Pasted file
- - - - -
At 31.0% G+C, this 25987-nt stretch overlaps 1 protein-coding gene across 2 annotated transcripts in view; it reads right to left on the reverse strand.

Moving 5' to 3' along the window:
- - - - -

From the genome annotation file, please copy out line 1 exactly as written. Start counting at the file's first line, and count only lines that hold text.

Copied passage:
At 31.0% G+C, this 25987-nt stretch overlaps 1 protein-coding gene across 2 annotated transcripts in view; it reads right to left on the reverse strand.